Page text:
Slow revenue growth expected for remainder of FY17 and FY18

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State budget officials on Dec. 5 heard from the commissioner of revenue and other fiscal experts that state tax collections are expected to remain weak over the rest of fiscal 2017 and grow only modestly next year.
 
The Department of Revenue briefing book released for the consensus revenue hearing at the State House forecasts that taxes could end the current fiscal year below the revised $26.1 billion projection adopted in October, which is roughly $800 million lower than the original forecast for the year.
 
The Massachusetts Taxpayers Foundation projected that weak tax collections for fiscal 2017 could fall short of the lower October estimate by $100 million.
 
The consensus revenue hearing is convened annually by the administration and finance secretary and the chairs of the House and Senate Ways and Means committees. The December meeting with economists and fiscal experts facilitates an agreement on a common tax forecast for the upcoming fiscal year to be used by the governor and the Ways and Means committees in their budget recommendations.
 
Following the revenue hearing early this month, the governor implemented unilateral budget cuts that he first broached in October, when he told legislators that the state was running a shortfall estimated at $294 million. While much of the shortfall was closed using non-tax revenues that were not included in the original budget act and a voluntary state workforce reduction program, the governor on Dec. 6 announced his use of statutory Section 9C authority to reduce state spending to cover a new shortfall estimated at $98 million.
 
The 9C cuts were spread over almost 150 accounts in the budget and avoided the main municipal and school aid accounts. Among the cuts were dozens of earmarked appropriations, including many for cities and towns to help pay for a wide variety of programs and facilities.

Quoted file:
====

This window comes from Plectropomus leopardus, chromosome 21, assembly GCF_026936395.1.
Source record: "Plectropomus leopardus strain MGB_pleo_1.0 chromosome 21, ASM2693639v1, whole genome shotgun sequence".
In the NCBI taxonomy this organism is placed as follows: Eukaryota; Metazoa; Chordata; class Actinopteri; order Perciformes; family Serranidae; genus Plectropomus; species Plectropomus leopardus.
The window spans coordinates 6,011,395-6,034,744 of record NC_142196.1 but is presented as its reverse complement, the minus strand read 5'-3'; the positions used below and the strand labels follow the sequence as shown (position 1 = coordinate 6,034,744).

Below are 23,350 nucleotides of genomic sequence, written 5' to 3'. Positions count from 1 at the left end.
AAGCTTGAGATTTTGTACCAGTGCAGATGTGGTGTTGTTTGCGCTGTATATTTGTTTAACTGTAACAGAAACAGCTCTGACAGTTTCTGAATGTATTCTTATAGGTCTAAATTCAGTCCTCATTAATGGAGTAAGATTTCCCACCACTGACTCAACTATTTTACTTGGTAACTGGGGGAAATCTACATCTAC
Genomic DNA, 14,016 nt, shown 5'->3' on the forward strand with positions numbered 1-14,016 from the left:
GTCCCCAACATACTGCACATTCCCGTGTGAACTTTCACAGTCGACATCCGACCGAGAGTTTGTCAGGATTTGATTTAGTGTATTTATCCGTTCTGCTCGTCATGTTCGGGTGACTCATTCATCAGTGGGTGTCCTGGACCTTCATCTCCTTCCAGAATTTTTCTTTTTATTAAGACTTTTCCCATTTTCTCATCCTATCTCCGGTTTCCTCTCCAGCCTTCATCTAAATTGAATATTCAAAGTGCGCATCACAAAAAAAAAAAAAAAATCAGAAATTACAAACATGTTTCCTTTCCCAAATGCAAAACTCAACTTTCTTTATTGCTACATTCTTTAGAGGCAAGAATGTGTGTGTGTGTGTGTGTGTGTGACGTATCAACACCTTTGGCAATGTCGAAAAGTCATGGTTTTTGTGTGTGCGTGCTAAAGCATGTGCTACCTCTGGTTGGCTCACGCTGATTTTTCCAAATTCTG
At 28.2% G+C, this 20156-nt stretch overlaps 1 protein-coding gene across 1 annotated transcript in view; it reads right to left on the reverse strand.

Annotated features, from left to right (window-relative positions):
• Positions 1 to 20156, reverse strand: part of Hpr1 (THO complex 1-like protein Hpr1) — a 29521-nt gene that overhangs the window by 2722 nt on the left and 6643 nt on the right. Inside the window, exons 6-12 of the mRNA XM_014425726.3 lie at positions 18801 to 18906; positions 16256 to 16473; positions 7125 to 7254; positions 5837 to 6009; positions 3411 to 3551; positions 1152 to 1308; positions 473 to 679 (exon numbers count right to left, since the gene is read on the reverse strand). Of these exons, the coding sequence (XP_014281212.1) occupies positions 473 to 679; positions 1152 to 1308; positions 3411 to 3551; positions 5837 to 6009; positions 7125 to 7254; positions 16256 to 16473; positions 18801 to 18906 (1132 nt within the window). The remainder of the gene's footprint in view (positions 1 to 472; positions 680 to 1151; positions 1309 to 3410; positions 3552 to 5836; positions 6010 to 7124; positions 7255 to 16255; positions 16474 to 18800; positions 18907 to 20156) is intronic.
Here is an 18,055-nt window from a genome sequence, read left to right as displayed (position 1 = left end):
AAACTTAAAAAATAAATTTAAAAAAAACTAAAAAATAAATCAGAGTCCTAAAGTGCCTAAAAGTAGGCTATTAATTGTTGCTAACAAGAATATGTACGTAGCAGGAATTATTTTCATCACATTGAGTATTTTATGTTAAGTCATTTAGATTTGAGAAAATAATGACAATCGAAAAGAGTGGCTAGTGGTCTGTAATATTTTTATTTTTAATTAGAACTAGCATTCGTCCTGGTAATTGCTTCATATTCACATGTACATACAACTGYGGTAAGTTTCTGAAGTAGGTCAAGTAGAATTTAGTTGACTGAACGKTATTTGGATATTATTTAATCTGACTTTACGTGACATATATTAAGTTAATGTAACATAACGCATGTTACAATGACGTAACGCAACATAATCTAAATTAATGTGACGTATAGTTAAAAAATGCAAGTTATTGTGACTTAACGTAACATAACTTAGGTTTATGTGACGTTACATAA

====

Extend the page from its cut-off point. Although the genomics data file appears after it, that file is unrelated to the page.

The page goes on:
For fiscal 2018, the Department of Revenue forecasts state tax collections to increase within the range of 2.9 percent to 4 percent as the economy grows at a slow pace.
 
The Massachusetts Taxpayers Foundation forecast shows tax collections growing by 2.65 percent, to $26.6 billion, an increase of $687 million. In written testimony delivered at the hearing, foundation President Eileen McAnneny noted that tax collections grew by only 3.1 percent in fiscal 2016, down from the original estimate of 4.3 percent.
 
“While the reasons driving this shortfall remain uncertain,” she said, “what is clear is that there are no indicators suggesting that state tax revenues will grow at rates substantially higher than what we have experienced for the past 11 months.
 
“The foundation advises extreme caution over the next 18 months, and urges lawmakers to exercise great restraint in building the budget,” McAnneny added. “There are both longstanding causes for concern, such as a shrinking workforce and insufficient reserves in our stabilization fund, and many new ones – such as the lack of clarity on many policy positions from President-elect Trump and ominous signs of a global economic slowdown – that necessitate a conservative approach. Given our fragile fiscal state and our unpreparedness for a recession, our expectation is that these pressures will only grow in the coming year.”